With regards to all the reports of people being injured from overbuilt shoes..... Chances are, there are a few things at work here. The most common thing I've seen in the running store is a person in a shoe that is completely wrong for them (they bought it because it was $25 at BIG5 or at Nordstrom because it looked cool, something like that). They are also increasing their mileage for a race like a marathon. The combination of wearing the wrong shoe and increasing their mileage by 300% leads to their body responding in a negative way. Simple as that.
My advice for people who are having problems with their current pair of shoes or training:
-Bring your current pair of running shoes into a running specialty store. More often than not, any one of the employees here will be able to help you find the right shoe. Whether its having you run on a treadmill or down a hallway and back, they will be able to see which shoe looks best as you're running in it. Keep in mind that you want something to match your foot shape without having to wrench down the laces. If you have a narrow foot, see if they have any narrow versions in stock. For men this will be a B width, women will have a 2A width. Wide widths are usually available too, 2E or 4E for men, D or 2E for women. Make sure the shoe feels comfortable as your running in it. No amount of support will benefit you if you can't wear the shoe. Lastly, make sure the store has a good return policy so you can try the shoes out for a bit. It's often a prerequisite to be a runner if you work in a running shoe store so chances are they'd be able to offer advice on training.
-If you're training for something or just getting started, a lot of people have aches and pains associated with entry into a sport. It's really easy to blame the shoe, but more often than not its just the body saying you're loading too much too soon. Keep a mileage log and make sure you're not bumping up your mileage too quickly. If you do 10 miles the first week, then bump to 15 and feel horrible, keep in mind you've just increased your mileage by 50%. It's nice to keep things in perspective.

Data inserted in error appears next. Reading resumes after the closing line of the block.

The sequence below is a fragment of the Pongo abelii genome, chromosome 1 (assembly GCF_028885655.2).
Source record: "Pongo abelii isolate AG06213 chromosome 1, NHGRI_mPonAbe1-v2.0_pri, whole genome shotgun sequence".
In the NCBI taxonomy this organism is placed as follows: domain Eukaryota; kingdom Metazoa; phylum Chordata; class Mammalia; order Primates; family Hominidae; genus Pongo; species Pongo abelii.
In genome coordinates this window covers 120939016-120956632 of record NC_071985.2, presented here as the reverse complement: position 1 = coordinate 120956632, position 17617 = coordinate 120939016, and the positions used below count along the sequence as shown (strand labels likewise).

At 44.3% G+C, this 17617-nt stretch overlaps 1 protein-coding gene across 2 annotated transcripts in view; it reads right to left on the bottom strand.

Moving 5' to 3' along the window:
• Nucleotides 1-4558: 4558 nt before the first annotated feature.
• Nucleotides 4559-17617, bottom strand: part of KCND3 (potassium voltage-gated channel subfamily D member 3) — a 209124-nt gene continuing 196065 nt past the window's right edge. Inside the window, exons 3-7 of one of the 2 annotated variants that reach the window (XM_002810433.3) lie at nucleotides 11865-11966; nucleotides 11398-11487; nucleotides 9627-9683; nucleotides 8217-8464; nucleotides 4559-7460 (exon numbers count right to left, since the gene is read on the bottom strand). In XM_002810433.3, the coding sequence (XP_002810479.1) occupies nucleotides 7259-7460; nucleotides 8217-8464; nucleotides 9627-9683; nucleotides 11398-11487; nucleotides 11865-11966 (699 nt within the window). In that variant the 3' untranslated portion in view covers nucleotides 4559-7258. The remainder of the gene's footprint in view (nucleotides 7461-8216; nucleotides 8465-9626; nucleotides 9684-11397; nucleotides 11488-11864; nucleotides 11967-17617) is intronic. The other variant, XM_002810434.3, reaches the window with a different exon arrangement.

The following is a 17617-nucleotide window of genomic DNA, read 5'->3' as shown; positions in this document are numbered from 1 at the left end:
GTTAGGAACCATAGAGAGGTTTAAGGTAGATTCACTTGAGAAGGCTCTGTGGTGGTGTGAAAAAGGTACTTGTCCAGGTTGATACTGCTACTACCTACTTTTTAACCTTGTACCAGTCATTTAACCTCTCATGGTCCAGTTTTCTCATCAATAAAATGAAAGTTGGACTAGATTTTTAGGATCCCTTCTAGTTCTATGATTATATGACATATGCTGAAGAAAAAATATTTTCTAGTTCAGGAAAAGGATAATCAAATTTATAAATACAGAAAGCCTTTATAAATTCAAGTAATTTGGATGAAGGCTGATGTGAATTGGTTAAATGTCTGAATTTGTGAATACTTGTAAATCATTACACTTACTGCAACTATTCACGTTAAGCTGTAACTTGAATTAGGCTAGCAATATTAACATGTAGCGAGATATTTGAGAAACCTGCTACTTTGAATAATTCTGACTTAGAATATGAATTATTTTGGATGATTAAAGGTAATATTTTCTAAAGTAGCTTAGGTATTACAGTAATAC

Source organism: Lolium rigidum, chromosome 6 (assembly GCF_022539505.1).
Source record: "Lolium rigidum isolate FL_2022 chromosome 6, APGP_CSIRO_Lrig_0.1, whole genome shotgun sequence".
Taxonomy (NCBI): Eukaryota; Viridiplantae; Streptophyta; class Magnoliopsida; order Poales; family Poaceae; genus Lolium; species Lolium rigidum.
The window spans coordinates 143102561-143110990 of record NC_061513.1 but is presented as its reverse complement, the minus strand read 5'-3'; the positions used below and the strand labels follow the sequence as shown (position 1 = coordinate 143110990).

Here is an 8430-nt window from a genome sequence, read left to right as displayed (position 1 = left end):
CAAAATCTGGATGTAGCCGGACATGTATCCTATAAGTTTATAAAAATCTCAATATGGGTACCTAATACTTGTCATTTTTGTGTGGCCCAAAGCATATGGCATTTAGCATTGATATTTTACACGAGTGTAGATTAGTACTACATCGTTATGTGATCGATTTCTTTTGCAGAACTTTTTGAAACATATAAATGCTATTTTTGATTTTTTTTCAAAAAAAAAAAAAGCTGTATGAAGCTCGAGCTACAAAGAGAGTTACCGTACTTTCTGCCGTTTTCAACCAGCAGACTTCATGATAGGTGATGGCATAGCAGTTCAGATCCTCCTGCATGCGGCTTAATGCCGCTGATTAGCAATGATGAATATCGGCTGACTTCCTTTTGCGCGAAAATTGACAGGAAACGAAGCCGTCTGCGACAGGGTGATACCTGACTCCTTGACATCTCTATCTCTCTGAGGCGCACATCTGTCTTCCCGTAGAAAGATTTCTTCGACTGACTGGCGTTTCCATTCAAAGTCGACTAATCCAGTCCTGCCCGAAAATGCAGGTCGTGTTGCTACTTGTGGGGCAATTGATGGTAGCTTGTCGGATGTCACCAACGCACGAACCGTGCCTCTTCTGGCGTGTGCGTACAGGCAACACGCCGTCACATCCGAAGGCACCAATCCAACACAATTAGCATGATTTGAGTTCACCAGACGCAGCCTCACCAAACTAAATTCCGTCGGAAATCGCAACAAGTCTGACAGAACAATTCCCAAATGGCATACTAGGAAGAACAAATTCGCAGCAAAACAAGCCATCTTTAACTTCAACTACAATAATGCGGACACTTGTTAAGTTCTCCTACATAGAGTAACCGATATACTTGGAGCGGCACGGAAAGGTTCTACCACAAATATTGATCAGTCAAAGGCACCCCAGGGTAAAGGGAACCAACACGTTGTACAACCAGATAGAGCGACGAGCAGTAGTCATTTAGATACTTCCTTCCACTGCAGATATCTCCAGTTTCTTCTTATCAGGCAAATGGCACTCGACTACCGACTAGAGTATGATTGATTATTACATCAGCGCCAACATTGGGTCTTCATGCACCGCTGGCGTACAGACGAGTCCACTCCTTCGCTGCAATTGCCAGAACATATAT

In the end, I think anything that gets you out the door and running is awesome. If thats a new pair of shoes that you've never tried before, GREAT! Just keep in mind that if you're going to try something drastically different, do so cautiously. If you find something that works for you, stick with it. If not, figure out what isn't working. Trial and error will help you find your way into the right shoes.
I always feel like I haven't explained my stance well enough, so if you have any questions please don't hesitate to comment.
Tuesday, January 3, 2012
EAT WELL - i see too many people going for the "beach body" and skimping on calories because they think training for the marathon is gonna help them lose weight. this is a large cause of injury. on the other hand, don't cram in crappy, calorie dense foods just because you're hungry. Try to eat calorie dense foods with nutritional benefits like almonds, cashews, peanut butter, hummus, etc. vegetables and vitamins are very important too. protein should probably be the last thing on a person's mind when training for the marathon. the average american eats probably 2-3 times daily what they actually need even if they are training for something like this.
STAY HYDRATED - very important. i'd keep a bottle with you at all times and refill at fountains.
MULTIVITAMIN - if there are any inconsistencies in your diet, or you want to take something during the winter months with lots of vitamin c and d, i'd recommend SportMulti. its what i use now and its awesome. then again, if you already have one that you like just stick with that.
SLEEP - invaluable
STRESS - while its a natural occurrence in any persons day, make sure you remember to take it easy on the runs during stressful days. you're likely to be a lot more exhausted and depleted.
another problem is that people are running all of their miles too fast. if youre trying to hit a target pace for a marathon, that doesn't mean you need to spend 90% of your time running at that pace. its a quick path to injury.
RUN ON SOFTER SURFACES - if your body is a constant muscle ache, you might want to try getting onto a dirt road or trail of some sort. the roads are between 30-50 times harder than even the hardest packed dirt road. also some single-track trail with strengthen your stabilizer muscles while giving you a change of scenery. strengthening stabilizer muscles makes a huge difference late in races.